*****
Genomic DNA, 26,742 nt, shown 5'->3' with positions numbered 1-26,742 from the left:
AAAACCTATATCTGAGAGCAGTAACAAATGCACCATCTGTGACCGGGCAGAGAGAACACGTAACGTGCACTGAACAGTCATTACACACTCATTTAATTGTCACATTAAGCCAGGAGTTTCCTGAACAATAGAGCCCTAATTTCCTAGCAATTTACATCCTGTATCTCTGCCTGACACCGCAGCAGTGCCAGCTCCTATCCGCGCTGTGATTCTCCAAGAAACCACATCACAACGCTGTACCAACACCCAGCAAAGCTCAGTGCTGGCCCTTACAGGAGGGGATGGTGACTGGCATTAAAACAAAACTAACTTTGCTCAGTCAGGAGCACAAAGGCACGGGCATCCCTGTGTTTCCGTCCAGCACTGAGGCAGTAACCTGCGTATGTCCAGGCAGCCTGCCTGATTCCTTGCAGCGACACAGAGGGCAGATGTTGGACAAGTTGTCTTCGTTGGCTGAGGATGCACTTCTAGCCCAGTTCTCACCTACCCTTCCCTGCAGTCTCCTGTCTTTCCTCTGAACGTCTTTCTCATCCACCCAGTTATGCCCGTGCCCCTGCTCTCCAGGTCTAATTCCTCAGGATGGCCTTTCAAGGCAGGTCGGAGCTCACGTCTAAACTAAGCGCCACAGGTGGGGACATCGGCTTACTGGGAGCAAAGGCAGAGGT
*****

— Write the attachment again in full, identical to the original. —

Genomic DNA, 26,742 nt, shown 5'->3' with positions numbered 1-26,742 from the left:
AAAACCTATATCTGAGAGCAGTAACAAATGCACCATCTGTGACCGGGCAGAGAGAACACGTAACGTGCACTGAACAGTCATTACACACTCATTTAATTGTCACATTAAGCCAGGAGTTTCCTGAACAATAGAGCCCTAATTTCCTAGCAATTTACATCCTGTATCTCTGCCTGACACCGCAGCAGTGCCAGCTCCTATCCGCGCTGTGATTCTCCAAGAAACCACATCACAACGCTGTACCAACACCCAGCAAAGCTCAGTGCTGGCCCTTACAGGAGGGGATGGTGACTGGCATTAAAACAAAACTAACTTTGCTCAGTCAGGAGCACAAAGGCACGGGCATCCCTGTGTTTCCGTCCAGCACTGAGGCAGTAACCTGCGTATGTCCAGGCAGCCTGCCTGATTCCTTGCAGCGACACAGAGGGCAGATGTTGGACAAGTTGTCTTCGTTGGCTGAGGATGCACTTCTAGCCCAGTTCTCACCTACCCTTCCCTGCAGTCTCCTGTCTTTCCTCTGAACGTCTTTCTCATCCACCCAGTTATGCCCGTGCCCCTGCTCTCCAGGTCTAATTCCTCAGGATGGCCTTTCAAGGCAGGTCGGAGCTCACGTCTAAACTAAGCGCCACAGGTGGGGACATCGGCTTACTGGGAGCAAAGGCAGAGGT